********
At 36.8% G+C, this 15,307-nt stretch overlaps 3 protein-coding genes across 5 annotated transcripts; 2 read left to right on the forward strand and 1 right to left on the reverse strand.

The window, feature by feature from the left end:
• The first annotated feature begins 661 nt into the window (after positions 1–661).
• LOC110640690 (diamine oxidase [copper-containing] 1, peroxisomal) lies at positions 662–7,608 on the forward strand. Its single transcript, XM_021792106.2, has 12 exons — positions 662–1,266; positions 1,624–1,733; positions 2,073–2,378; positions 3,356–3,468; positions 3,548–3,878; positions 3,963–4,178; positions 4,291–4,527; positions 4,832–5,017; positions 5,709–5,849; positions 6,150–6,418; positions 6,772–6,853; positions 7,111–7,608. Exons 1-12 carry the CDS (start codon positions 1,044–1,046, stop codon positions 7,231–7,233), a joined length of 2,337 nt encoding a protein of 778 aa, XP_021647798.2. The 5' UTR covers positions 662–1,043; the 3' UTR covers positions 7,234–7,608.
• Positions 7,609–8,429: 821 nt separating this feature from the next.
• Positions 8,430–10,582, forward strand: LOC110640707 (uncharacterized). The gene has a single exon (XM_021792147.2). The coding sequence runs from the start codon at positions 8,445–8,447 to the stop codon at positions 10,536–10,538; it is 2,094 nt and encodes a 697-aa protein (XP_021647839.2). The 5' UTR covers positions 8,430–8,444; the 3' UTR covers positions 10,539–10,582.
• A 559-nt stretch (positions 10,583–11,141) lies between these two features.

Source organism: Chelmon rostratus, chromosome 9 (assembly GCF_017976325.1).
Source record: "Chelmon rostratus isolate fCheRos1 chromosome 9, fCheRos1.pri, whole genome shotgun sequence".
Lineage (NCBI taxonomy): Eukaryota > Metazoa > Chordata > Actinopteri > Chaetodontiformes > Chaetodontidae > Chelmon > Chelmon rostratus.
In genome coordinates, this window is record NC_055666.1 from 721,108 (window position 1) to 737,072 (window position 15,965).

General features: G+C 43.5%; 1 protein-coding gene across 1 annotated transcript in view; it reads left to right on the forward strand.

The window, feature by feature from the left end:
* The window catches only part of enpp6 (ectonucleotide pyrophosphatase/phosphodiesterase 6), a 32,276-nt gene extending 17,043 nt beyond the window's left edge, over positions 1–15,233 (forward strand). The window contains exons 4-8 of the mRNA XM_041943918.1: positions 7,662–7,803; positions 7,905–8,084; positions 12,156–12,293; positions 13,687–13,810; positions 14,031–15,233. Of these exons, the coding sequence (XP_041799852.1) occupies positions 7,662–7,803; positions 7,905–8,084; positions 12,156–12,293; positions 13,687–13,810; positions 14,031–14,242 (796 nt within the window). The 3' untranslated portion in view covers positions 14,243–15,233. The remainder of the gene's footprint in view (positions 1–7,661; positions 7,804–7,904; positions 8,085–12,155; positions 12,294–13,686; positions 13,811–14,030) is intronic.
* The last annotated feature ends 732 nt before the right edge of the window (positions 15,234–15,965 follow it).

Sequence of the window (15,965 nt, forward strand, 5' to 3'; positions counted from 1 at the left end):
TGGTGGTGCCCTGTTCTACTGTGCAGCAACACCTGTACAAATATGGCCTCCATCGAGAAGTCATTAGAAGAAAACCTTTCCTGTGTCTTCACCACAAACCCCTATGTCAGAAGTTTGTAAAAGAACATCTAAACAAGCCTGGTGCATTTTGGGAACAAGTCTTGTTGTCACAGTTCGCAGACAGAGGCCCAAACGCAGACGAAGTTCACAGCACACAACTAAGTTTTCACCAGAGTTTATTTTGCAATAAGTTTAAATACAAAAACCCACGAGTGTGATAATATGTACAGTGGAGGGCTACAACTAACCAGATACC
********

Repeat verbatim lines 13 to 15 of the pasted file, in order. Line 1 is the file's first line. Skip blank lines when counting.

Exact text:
The window, feature by feature from the left end:
* The window catches only part of enpp6 (ectonucleotide pyrophosphatase/phosphodiesterase 6), a 32,276-nt gene extending 17,043 nt beyond the window's left edge, over positions 1–15,233 (forward strand). The window contains exons 4-8 of the mRNA XM_041943918.1: positions 7,662–7,803; positions 7,905–8,084; positions 12,156–12,293; positions 13,687–13,810; positions 14,031–15,233. Of these exons, the coding sequence (XP_041799852.1) occupies positions 7,662–7,803; positions 7,905–8,084; positions 12,156–12,293; positions 13,687–13,810; positions 14,031–14,242 (796 nt within the window). The 3' untranslated portion in view covers positions 14,243–15,233. The remainder of the gene's footprint in view (positions 1–7,661; positions 7,804–7,904; positions 8,085–12,155; positions 12,294–13,686; positions 13,811–14,030) is intronic.
* The last annotated feature ends 732 nt before the right edge of the window (positions 15,234–15,965 follow it).